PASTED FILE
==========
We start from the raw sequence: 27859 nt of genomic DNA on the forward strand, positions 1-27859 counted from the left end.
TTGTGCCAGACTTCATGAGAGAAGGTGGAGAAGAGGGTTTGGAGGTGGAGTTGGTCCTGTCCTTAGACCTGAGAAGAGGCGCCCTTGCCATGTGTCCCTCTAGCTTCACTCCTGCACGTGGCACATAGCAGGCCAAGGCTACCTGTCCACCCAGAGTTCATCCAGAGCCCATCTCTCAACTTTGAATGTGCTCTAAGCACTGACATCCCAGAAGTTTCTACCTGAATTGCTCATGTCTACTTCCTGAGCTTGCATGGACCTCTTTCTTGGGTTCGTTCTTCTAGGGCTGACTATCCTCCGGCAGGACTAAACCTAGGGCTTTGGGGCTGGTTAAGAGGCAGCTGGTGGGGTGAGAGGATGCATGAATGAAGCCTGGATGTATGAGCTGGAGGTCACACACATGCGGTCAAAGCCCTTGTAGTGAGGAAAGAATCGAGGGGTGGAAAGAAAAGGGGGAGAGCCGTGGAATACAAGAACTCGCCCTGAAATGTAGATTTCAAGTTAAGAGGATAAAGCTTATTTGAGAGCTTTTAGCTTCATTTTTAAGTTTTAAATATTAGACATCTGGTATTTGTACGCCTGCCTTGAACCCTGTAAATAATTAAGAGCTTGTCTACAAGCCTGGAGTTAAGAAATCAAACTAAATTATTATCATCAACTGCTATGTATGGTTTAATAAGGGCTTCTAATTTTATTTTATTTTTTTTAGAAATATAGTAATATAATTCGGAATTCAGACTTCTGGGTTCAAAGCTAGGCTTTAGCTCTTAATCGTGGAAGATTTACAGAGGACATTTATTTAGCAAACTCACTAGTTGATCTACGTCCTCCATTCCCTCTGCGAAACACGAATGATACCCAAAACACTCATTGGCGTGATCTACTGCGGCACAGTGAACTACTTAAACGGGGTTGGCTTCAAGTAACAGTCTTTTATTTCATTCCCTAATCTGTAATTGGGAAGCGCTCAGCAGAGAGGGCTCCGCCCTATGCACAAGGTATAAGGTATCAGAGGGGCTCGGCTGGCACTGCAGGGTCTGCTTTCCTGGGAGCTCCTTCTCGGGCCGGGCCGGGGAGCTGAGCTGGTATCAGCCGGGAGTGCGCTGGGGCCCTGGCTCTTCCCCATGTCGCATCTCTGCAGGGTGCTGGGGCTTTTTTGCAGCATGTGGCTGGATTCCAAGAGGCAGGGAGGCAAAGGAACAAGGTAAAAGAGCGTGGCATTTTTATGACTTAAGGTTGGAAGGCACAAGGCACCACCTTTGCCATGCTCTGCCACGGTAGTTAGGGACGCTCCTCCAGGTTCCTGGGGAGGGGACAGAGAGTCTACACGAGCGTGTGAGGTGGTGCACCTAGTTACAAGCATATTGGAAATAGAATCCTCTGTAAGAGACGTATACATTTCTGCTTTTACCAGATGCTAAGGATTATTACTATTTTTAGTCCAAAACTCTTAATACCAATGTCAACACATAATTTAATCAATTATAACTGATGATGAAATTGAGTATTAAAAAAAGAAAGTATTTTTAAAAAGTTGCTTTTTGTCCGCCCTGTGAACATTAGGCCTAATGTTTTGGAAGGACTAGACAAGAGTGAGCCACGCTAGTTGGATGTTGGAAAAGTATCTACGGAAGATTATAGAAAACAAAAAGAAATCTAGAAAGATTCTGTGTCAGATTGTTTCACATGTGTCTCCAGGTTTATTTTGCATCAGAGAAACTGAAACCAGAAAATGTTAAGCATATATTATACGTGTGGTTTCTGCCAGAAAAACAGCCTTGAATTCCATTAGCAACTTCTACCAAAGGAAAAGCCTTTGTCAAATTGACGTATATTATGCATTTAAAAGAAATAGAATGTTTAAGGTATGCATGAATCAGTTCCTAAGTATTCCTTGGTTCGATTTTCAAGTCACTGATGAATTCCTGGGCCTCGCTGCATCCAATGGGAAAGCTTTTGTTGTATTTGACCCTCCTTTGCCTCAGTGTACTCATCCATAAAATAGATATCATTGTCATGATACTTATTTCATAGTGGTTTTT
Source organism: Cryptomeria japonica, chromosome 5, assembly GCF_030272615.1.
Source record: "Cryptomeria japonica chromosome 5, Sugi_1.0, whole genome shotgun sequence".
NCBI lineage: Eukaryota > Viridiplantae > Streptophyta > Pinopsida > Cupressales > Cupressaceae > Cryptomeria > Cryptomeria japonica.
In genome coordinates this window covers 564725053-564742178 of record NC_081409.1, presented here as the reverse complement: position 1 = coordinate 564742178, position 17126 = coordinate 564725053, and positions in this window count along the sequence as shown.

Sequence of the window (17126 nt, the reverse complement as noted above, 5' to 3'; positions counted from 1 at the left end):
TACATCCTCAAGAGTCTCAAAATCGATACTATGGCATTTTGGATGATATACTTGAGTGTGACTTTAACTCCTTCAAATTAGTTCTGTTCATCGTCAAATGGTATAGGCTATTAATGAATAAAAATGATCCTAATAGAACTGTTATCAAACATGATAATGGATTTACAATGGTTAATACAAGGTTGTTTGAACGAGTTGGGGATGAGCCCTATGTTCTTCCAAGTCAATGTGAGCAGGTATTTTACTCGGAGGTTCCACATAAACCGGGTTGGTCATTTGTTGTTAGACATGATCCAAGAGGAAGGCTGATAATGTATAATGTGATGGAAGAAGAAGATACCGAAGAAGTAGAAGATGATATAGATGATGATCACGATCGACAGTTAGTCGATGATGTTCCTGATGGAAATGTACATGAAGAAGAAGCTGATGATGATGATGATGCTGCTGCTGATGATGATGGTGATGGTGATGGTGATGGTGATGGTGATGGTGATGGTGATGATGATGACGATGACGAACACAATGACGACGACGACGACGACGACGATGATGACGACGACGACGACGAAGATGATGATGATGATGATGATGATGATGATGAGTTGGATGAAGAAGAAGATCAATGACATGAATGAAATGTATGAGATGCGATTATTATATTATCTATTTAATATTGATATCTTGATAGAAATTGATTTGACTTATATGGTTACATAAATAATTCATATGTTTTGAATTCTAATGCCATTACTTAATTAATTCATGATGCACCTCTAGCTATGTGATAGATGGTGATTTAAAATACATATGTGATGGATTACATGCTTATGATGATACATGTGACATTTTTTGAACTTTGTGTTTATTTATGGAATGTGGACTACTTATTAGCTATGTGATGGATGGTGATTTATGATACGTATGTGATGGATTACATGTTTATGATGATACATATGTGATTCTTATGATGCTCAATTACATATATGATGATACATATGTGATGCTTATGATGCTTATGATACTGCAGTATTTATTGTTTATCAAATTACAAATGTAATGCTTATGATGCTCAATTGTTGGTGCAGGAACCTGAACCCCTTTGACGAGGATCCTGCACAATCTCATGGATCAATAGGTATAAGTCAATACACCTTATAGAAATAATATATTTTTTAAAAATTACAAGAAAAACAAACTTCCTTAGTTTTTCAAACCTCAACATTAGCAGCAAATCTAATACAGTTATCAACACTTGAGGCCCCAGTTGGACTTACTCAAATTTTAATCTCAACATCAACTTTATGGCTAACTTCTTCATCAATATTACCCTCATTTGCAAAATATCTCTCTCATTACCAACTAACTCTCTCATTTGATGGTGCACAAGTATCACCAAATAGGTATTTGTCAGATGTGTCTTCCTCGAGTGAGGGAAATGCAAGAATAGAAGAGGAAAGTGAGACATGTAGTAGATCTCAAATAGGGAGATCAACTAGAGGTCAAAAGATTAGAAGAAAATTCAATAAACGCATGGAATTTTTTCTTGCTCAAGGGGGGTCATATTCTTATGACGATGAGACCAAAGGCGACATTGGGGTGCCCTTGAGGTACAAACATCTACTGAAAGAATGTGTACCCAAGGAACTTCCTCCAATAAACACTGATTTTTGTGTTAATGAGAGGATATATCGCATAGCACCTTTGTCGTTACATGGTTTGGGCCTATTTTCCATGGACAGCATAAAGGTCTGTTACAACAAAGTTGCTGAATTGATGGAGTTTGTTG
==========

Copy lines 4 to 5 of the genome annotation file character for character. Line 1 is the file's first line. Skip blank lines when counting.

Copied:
Source record: "Cryptomeria japonica chromosome 5, Sugi_1.0, whole genome shotgun sequence".
NCBI lineage: Eukaryota > Viridiplantae > Streptophyta > Pinopsida > Cupressales > Cupressaceae > Cryptomeria > Cryptomeria japonica.